The Allman Brothers Band

Reality Overpowers Myth

By: Dan Wilcock
For The Troy Record

Allman Brothers bass player Oteil Burbridge was six years old when he first heard the Allman Brothers do “Whippin’ Post.” In a phoned interview last week, I tried to explain to him how unusual the band was even in 1971. Because Duane Allman introduced slide guitar to a rock music audience that was largely ignorant of its very existence, most fans of the day thought he invented the form. Then, when both he and bass player Barry Oakley died within weeks of one another in blazing motorcycle accidents, that just made the band…… Oteil stops me. “Mythical,” he says.

That myth has grown to almost unbelievable levels as the group approaches its 40th anniversary next year with a SPAC show Tuesday. Even though Oteil has been with the group 11 years, longer than any other bass player in the band’s history, he still refers to the band in the third person. “People always laugh when I talk about the Allman Brothers. I refer to them as “them,” and they’re like, ‘What do you mean, them? You’re in the band.’ I’m like, ‘You know, I don’t really feel it because of the age difference. (“Whippin’ Post”) was done when I was six years old.'”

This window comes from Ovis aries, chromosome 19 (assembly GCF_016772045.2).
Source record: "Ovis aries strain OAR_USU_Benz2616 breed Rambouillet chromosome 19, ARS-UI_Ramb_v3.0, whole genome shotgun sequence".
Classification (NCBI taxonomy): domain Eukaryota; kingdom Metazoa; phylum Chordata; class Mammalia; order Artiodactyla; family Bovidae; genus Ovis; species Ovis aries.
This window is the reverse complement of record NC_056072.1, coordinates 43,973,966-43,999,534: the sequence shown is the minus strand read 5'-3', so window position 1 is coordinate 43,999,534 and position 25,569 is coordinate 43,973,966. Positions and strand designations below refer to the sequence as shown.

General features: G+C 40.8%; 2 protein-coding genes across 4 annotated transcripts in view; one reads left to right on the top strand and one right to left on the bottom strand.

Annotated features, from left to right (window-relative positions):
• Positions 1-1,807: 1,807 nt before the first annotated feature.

Of course, Brother Gregg Allman on B-3 organ along with drummers Butch Trucks and Jamoe have been with the band from the beginning, and lead guitarist Warren Haynes, who is generally credited with revitalizing the “myth,” has been in, out and back in the band since 1989. As The Allman Brothers prepare for their abbreviated 2008 tour due to Gregg’s hepatitis treatments, Haynes is very much in. But even he in 2005 described his situation to me as being “a dream come true.”

The group has always given long adrenaline rush concerts, which is why Gregg postponed their annual New York City run at the Beacon Theater in March. Their SPAC show on Tuesday will be the fourth in a reduced schedule of three weeks. “At the end of a really long night, I’m tired in the way that a ball player is after playing an intense game,” says Haynes. “But it’s a wonderful sort of exhaustion.”

Explaining Gregg Allman’s cancellation of earlier shows, Oteil echoes Haynes’ comments. “There’s no possible way you can gig and do that (hepatitis treatments). We play fairly long shows, but after it’s done, you feel better than you’ve felt in 20 years.”


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